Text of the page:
With respect to employment contracts, employers who hire mental health practitioners as independent contractors may insist upon a contractual provision where the independent contractor agrees to indemnify or hold the employer harmless for the harm caused to a patient by the independent contractor. Thus, when and if the employer is sued, the employer can look to the independent contractor to indemnify or hold the employer harmless for the independent contractor’s negligence. Care must be taken by the practitioner that he or she is not assuming liability for the acts of others that he or she would otherwise not be responsible for – that is, where the additional liability of the practitioner is the result of a contractual agreement (the hold harmless/indemnity clause) that accepts liability for some or all of the acts of others.

Practitioners who are covered by professional liability insurance (and additionally, by general liability coverage) must be aware of clauses contained within these policies that exclude coverage for claims or suits for damages arising out of any liability that the insured assumes under any contract or agreement. The intent of such an exclusion is to protect the insurer from being responsible for the liability that the insured may incur as a result of the insured entering into a contract or agreement containing a broad indemnification/hold harmless clause, where the insured may have agreed to hold the other party or entity harmless for the acts of negligence or intentional wrongdoing of that party or entity. This is clearly not what the insurer agreed to insure. Importantly, such exclusions will typically not apply if the insured simply holds the other party harmless only from the insured’s own negligence. Again, one must take care to examine these clauses closely and should not hesitate to consult with an attorney or others.

Some hold harmless agreements may not be enforceable because they violate either a state statute or the public policy of the state as established by case law. For example, a California statute provides that all contracts which have for their object, either directly or indirectly, to exempt any one from responsibility for his own fraud, or willful injury to the person or property of another, or violation of law, whether willful or negligent, are against public policy. Such a statute could render void a hold harmless/indemnification provision in a contract that is overly broad or one that is “unconscionable.” As the reader can discern, this area of the law is rather technical, and the implications for practitioners are real. That is precisely why practitioners must be careful before signing contracts.

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Richard Leslie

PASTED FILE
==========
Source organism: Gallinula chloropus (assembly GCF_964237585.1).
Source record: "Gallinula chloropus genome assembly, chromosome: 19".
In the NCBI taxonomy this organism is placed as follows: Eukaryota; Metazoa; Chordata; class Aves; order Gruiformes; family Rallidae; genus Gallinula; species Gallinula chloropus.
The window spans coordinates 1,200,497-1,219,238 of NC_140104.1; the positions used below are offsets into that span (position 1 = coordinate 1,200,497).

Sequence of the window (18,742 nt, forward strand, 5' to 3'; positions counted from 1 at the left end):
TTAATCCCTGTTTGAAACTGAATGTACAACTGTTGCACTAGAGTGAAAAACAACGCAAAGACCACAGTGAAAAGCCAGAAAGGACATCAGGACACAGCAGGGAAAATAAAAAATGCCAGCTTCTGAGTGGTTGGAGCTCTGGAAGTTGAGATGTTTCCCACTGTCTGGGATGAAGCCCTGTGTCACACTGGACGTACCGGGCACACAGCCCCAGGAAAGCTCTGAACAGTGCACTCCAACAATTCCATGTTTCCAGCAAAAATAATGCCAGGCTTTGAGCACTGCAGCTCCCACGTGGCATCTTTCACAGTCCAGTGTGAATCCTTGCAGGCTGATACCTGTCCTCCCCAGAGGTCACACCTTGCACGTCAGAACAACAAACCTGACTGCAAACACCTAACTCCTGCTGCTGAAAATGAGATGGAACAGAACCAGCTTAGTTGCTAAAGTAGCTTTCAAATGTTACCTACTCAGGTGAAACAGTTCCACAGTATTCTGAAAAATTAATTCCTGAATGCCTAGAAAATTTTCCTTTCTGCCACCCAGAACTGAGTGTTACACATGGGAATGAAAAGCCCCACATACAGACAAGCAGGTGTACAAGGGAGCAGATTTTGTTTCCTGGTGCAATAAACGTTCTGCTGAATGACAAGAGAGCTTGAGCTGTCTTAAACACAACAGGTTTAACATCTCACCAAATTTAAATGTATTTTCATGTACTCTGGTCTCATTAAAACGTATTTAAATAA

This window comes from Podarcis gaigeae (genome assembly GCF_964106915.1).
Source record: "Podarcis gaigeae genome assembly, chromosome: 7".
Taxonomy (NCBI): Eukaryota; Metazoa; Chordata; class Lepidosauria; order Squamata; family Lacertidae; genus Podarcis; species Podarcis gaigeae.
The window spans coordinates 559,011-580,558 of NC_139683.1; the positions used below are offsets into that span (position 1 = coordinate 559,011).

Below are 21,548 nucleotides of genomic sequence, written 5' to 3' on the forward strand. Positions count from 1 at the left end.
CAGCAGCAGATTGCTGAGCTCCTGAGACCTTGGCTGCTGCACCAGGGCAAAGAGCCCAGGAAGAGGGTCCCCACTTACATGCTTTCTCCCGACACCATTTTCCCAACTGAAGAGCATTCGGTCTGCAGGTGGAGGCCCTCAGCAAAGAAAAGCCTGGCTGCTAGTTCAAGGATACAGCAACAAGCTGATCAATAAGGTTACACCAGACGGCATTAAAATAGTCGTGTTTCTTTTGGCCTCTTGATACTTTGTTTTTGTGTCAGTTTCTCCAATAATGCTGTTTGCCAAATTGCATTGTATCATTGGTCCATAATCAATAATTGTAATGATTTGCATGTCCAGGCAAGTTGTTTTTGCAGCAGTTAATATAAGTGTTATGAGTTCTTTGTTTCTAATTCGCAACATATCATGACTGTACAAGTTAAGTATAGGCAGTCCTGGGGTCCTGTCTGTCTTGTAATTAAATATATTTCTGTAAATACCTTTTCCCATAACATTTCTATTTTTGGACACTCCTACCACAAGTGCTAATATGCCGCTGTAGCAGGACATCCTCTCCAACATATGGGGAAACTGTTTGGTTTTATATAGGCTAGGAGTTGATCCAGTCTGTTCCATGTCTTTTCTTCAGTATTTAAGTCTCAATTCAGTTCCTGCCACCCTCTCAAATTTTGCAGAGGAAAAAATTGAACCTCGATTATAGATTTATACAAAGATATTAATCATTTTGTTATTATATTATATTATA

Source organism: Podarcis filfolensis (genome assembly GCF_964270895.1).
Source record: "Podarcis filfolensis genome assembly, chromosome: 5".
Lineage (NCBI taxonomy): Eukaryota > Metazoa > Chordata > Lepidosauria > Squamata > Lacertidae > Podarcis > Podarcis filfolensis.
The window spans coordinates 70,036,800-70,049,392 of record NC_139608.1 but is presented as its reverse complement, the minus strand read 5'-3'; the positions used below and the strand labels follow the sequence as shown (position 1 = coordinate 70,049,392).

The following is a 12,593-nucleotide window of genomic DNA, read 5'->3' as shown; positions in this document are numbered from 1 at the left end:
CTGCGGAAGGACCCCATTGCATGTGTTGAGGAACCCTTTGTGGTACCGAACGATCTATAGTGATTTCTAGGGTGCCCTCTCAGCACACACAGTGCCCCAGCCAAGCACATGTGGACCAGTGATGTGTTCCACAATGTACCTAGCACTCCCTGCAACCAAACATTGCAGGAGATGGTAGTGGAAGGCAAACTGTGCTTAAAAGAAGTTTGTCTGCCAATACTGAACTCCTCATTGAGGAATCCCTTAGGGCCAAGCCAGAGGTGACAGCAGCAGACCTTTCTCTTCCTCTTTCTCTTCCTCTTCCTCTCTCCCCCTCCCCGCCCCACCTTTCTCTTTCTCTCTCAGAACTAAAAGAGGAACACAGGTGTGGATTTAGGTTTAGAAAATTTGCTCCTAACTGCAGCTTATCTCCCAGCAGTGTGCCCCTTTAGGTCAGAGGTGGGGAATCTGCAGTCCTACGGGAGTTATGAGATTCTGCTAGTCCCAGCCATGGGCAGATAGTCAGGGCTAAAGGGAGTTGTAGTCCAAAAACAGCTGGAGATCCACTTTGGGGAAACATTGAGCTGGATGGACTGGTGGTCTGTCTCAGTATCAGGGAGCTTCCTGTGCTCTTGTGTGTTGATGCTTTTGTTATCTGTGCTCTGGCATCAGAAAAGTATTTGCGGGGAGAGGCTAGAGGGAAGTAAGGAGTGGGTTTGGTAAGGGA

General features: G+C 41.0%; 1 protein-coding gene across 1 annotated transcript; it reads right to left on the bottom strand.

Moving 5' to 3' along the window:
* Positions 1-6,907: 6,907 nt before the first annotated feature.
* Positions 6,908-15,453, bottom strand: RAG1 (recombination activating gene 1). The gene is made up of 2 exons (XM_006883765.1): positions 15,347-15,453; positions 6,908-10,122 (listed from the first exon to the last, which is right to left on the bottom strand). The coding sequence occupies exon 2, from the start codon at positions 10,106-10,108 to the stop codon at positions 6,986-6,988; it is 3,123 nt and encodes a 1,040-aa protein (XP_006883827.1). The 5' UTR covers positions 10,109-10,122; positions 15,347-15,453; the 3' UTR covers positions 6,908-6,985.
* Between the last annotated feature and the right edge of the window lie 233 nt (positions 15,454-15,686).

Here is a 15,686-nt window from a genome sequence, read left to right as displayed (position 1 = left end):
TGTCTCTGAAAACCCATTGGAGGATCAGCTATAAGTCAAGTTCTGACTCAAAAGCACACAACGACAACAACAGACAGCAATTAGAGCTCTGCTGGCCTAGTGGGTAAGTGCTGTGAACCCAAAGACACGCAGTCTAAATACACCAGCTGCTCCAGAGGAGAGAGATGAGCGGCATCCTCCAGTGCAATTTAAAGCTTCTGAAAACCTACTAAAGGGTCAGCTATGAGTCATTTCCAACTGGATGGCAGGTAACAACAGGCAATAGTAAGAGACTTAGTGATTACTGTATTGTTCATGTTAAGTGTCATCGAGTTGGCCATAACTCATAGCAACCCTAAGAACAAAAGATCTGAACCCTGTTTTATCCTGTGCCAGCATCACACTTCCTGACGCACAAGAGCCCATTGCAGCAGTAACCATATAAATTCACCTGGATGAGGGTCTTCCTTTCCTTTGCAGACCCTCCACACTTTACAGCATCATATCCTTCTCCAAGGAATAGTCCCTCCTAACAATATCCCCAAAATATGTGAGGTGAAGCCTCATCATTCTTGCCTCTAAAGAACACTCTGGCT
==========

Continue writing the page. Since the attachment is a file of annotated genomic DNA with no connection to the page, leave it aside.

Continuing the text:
"At the Intersection of Law and Psychotherapy" Richard S. Leslie is an attorney who has practiced at the intersection of law and psychotherapy for the past twenty-five years. Most recently, he was a consultant to the American Association for Marriage and Family Therapy (AAMFT), where he worked with their various state divisions to develop and implement their legislative agendas. He also provided telephone consultation services to AAMFT members regarding legal and ethical issues confronting practitioners of diverse licensure nationwide. Additionally, he wrote articles regarding legal and ethical issues for their Family Therapy Magazine and presented at workshops on a variety of legal issues. Prior to his work with AAMFT, Richard was Legal Counsel to the California Association of Marriage and Family Therapists (CAMFT) for approximately twenty-two years. He was director of Government Relations for CAMFT, and as such was the architect of CAMFT’s widely regarded and successful legislative agenda. He represented CAMFT before the regulatory board (the Board of Behavioral Sciences) and was a tireless advocate for due process and fairness for licensees and applicants. He was a regular presenter at workshops and was consistently evaluated as CAMFT’s most highly rated presenter. He also sat with the CAMFT Ethics Committee and acted as their advisor on matters pertaining to the enforcement of ethical standards. Richard is an acknowledged expert on matters pertaining to the interrelationship between law and the practice of marriage and family therapy and psychotherapy. For many years, he taught Law and Ethics courses for a number of colleges and universities in their marriage and family therapy degree programs. While at CAMFT, he provided telephone consultation services with thousands of therapists in California and elsewhere for over twenty years. He is highly regarded for his judgment, his expertise, his direct style, and his clarity. Richard has been the driving force for many of the changes and additions to the laws of the State of California that affect MFTs. In 1980, he was primarily responsible for achieving passage of the "Freedom of Choice Law" that required insurance companies to pay for psychotherapy services performed by MFTs. Passage of that law allowed MFTs to earn a living, allowed them to better compete in the marketplace, and strengthened the profession in California by leading to a great increase in the number of licensees and CAMFT membership. Currently, about half of the licensed marriage and family therapists in the country are licensed in California. While at CAMFT, Richard was primarily responsible for, among other things, the successful effort to criminalize sex between a patient and a therapist. He was successful in extending the laws of psychotherapist-patient privilege to MFTs, thereby giving patients the same level of privacy protection as when seeing a psychiatrist or psychologist. He fought tirelessly and successfully for the right of MFTs to refer to themselves as "psychotherapists," to perform psychological testing services, to be appropriately reimbursed by California’s Victims of Crime Program, and to be employed in county mental health agencies throughout California. Richard was admitted to the Bar in New York (1969) and in California (1973). While practicing in New York, he served as a public defender, and later, as an Assistant District Attorney. Shortly after moving to California, he worked for the San Diego County Human Relations Commission as their Law and Justice Officer. While there, he worked successfully to achieve greater racial diversity in the criminal jury selection system and to expose and stop police abuse. For such work with that agency, he was the recipient of the Civil Libertarian of the Year Award by the San Diego Chapter of the American Civil Liberties Union.